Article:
Really an example of people who lack social graces. One does not have a dinky watch that costs all of $10.00 while the other does not have the basic skills of dealing with the public.
    Creating an incident out of nothing.

    Worst case scenario is that he was late already so what is to be gained? Bus was not going to get there faster whether he had the time or not and arguing about things would not help matters. On the other hand the busdriver has a very simple job that pays well.Show him your watch and everyone is happy while drive your bus.
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  5. #5
    Unfortunately this sort of crap happens all too often in Montreal but it rarely makes the papers. Imagine if this gets picked up off the wire services and US papers decide to publish it? It really makes Montreal look like a great tourist destination for unilingual English speaking tourists who are mainly from the US, doesn't it?

    I've said it before and I'll say it again...anyone who's paid by any level of government and deals with the public in Montreal should be bilingual. Whether it's a police officer, fireman, doctor, nurse or anyone in the transit system whether a ticket taker or bus driver. If you deal with the public, you should be able to speak both languages.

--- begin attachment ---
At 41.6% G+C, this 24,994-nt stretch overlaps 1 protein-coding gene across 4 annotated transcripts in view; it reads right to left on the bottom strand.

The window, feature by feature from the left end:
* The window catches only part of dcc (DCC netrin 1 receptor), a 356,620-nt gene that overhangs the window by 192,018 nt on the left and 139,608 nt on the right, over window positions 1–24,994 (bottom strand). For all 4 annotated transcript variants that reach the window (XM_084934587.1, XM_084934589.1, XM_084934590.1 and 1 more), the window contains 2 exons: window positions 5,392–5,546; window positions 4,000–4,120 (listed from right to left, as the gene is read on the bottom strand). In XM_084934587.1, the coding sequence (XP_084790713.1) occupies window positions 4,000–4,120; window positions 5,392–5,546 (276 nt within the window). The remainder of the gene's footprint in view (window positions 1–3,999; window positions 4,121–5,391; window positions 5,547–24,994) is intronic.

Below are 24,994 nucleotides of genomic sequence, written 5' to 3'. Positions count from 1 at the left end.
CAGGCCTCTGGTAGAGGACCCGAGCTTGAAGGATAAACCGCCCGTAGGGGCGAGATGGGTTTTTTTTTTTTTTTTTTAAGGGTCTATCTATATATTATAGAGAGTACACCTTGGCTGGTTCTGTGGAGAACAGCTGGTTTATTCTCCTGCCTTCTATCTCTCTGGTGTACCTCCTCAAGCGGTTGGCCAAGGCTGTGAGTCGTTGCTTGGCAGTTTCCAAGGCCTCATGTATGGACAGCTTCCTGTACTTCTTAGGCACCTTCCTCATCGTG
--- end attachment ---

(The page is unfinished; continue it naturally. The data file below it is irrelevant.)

This is just embarrassing.

    Techman
    And the Lord said unto John, "Come forth and receive eternal life." But John came fifth and won a toaster.

  6. #6

    Exclamation

    Quote Originally Posted by Doc Holliday View Post
    [U]
    The 32-year-old native of Islamabad came to Montreal a few months ago to enroll in a master's degree program in Islamic studies at McGill.

    After twice telling the bus driver he didn't understand French, she responded in English, saying: "I don't speak English."

    "I then told her that she just showed me that she does speak English, and that's when she really got angry."

    Munir said when he insisted on being served in English, the bus driver pressed a button to phone police, and proceeded to tell all the passengers to get off the bus.

    Constable Yannick Ouimet confirmed the Montreal police received a call from the driver about a passenger who was being aggressive.

    Munir said coming from Pakistan, he understands the need to preserve the French language.

    "In Quebec, they really have saved the culture very well," he said. "In Pakistan, we have lost our Urdu language, so on this point, I can appreciate the insistence on language, but there should be more tolerance for others."

    Munir, who speaks Punjabi, Urdu, Arabic, and English, said he has tried to speak French, but so far can only manage a few words.
    I've editted out a little bit of the story here after reviewing both Doc's & EE's (edited to include Techman's post) posts. Am I the only one here who see's a "fox in the hen house"? Is there a familiar pattern here? Frankly, I've found the Quebecers to be among the most tollerant people around.

    Note: This is specifically NOT a dig at Doc, EE or Techman
    Last edited by CS Martin; 09-06-2009 at 06:35 PM.

  7. #7
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    Well personally i have mix feeling over this.

    I think the guy should have stoped asking when the driver said she was not speaking english. "I don't speak english" dosen't mean you can carry a conversation. I can say commo estas in spanish, dosen't mean i speak it.

    On the other end sure the driver overeacted, but some are probably nervous, i would be nervous if i drived bus in montreal, wich is a place where Al Quaida can attack if they want to, its one of the usual target...